Codes can be voluntary and be adopted as mandatory by groups of companies or the forestry sector of a country as a whole. They can also be legally binding. In all cases they may be enforceable through legal or other complaints procedures.

Many codes are drawn up by the forestry sector itself, which ensures practicability and relevance, and enhances commitment to comply. In the case of Chile, a tripartite committee has been established to develop the code. In Fiji the code was originally designed with strong industry involvement and then made binding by the Ministry of Forests.

The characteristics described above and the experience with existing codes make them a most interesting tool to promote safety in forestry, and offer the possibility of very effective cooperation between safety officers, worker’s compensation administrators, labour inspectors and forestry practitioners.



Monday, 14 March 2011 17:34

Personal Protective Equipment

Forestry work is one of those occupations where personal protective equipment (PPE) is always needed. Mechanization has decreased the number of workers using hand-held chain-saws, but the remaining tasks are often in difficult places where the big machines cannot reach.

The efficiency and chain speed of the hand-held chain-saws have increased, while the protection given by protective clothing and footwear has decreased. The higher requirement for the protection has made the equipment heavy. Especially in summertime in Nordic countries, and all around the year in other countries, the protective devices add an extra load to the heavy work of forest workers. This article focuses on chain-saw operators, but protection is needed in most forestry work. Table 1 provides an overview of what should normally be required.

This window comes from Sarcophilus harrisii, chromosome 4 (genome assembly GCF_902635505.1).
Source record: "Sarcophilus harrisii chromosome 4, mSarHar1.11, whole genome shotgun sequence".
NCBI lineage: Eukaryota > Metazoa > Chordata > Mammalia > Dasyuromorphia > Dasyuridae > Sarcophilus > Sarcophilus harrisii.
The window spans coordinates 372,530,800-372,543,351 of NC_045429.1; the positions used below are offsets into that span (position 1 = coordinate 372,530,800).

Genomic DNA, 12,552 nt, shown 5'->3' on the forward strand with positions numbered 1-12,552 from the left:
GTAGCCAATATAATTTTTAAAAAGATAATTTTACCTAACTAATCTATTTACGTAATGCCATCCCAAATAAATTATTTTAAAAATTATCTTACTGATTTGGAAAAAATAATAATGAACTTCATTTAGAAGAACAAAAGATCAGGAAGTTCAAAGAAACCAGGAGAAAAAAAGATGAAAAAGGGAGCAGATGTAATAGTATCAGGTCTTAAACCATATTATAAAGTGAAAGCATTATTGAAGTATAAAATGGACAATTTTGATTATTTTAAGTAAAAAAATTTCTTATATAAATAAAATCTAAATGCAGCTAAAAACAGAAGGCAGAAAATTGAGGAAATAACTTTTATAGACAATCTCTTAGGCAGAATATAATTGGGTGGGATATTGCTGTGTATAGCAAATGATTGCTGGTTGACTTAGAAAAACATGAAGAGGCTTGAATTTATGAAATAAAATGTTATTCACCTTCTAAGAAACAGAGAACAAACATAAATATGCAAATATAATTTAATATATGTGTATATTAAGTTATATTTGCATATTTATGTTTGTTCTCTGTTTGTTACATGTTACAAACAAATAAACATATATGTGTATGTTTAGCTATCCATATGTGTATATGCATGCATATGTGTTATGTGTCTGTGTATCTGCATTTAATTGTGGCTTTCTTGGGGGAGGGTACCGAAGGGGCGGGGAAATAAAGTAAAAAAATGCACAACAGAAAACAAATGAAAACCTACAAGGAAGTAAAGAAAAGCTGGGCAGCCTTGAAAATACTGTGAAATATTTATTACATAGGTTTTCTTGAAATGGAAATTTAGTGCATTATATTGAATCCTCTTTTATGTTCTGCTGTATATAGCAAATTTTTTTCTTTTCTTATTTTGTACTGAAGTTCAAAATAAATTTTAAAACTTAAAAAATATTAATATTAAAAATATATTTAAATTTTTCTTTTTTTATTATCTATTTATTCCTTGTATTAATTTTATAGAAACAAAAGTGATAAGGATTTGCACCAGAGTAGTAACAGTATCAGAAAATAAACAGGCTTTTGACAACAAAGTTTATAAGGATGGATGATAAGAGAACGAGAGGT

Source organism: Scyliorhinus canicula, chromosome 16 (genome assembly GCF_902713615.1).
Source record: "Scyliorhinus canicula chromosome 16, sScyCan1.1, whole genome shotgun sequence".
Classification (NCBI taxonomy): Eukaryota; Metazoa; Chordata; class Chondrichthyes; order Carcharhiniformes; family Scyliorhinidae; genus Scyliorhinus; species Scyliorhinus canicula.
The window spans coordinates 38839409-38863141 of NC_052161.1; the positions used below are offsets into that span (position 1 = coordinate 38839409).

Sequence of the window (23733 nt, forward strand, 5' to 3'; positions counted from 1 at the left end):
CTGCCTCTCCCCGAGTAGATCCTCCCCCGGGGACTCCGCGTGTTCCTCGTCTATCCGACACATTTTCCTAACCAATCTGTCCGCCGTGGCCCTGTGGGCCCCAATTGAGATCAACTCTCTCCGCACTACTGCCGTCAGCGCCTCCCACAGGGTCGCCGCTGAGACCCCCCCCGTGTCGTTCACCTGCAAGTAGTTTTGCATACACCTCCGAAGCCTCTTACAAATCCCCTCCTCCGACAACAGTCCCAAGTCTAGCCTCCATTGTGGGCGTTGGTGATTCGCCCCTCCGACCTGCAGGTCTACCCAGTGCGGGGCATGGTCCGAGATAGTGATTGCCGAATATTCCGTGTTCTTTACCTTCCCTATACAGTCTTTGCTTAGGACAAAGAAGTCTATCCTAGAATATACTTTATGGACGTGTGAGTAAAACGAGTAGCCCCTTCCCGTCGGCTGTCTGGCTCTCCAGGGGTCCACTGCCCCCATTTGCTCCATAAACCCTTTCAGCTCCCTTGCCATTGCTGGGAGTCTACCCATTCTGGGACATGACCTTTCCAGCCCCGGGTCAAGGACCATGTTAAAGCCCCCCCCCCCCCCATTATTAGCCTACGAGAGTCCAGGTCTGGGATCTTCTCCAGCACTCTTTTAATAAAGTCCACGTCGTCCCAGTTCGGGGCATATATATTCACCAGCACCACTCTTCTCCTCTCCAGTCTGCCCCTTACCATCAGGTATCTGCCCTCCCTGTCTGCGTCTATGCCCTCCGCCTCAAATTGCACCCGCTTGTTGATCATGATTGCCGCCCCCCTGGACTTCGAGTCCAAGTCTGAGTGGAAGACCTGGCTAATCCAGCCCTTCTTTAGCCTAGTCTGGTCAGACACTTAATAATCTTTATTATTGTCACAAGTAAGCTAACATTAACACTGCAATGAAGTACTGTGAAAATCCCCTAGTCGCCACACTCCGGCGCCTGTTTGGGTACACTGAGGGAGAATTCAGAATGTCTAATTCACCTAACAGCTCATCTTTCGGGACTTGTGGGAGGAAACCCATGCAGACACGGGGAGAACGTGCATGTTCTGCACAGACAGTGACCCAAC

Table 1.  Personal protective equipment appropriate for forestry operations.


Operations PPE1
Planting Manual Mechanized
Safety boots or shoes Safety boots or shoes, close-fit clothing, ear muffs2
Weeding/cleaning Smooth-edged tools Hand-saw Chain-saw
Safety boots or shoes, gloves, goggles Safety boots or shoes, gloves Safety boots or shoes,safety trousers, close-fit clothing, gloves,4 safety helmet, goggles, visor (mesh), ear muffs
Brush saw: with metal blade with nylon filament
Safety boots or shoes,3 safety trousers, close-fit clothing, gloves,4 safety helmet, goggles, visor (mesh), ear muffs Safety boots or shoes, safety trousers, gloves, goggles, ear muffs
Rotating knife/flail Safety boots or shoes, close-fit clothing, gloves, ear muffs2
Pesticide application To comply with the specifications for the particular substance and application technique
Pruning5 Hand tools
Safety boots or shoes, gloves, safety helmet, 6 goggles, ear muffs
Felling7 Hand tools Chain-saw
Safety boots or shoes, close-fit clothing, gloves,8 safety helmet Safety boots or shoes, safety trousers, close-fit clothing, gloves,4 safety helment, visor (mesh), ear muffs
Mechanized Safety boots or shoes, close-fit clothing, safety helmet, ear muffs
Debarking Manual Mechanized
Safety boots or shoes, gloves Safety boots or shoes, close-fit clothing, gloves, goggles, ear muffs2
Splitting Manual Mechanized
Safety boots or shoes, gloves, goggles Safety boots or shoes, close-fit clothing, gloves, goggles, ear muffs
Extraction Manual, chute and animal Mechanized -skidder -forewarder -cable crane -heliocopter
Safety boots or shoes, gloves, safety helmet9
Safety boots or shoes, close-fit clothing, gloves,10 safety helmet, ear muffs2 Safety boots or shoes, close-fit clothing, safety helmet, ear muffs2 Safety boots or shoes, close-fit clothing, gloves,10 safety helmet, ear muffs2 Safety boots or shoes, close-fit clothing,11 gloves,10 safety helmet, goggles, ear muffs
Stacking/loading Safety boots or shoes, close-fit clothing, gloves, safety helmet, ear muffs2
Chipping Safety boots or shoes, close-fit clothing, gloves, safety helmet, visor (mesh), ear muffs2
Tree climbing: using a chain-saw not using a chain-saw
Safety boots or shoes,3 safety trousers, close-fit clothing, gloves,4 safety helmet,13 goggles, ear muffs Safety boots or shoes, safety helmet

1 Safety boots or shoes should include integrated steel toes for medium or heavy loads.   Safety trousers should incorporate clogging material; in hot climates/weather   chain-saw leggings or chaps may be used. Safety trousers and chaps contain fibres   that are inflammable and can melt; they should not be worn during firefighting.   Ear plugs and ear valves are generally not suitable for forestry because of risk of infection.

2 When noise level at work position exceeds 85 dBA.

3 Chain-saw boots must have protective guarding at front vamp and instep.

4 Cut-resistant material must be incorporated.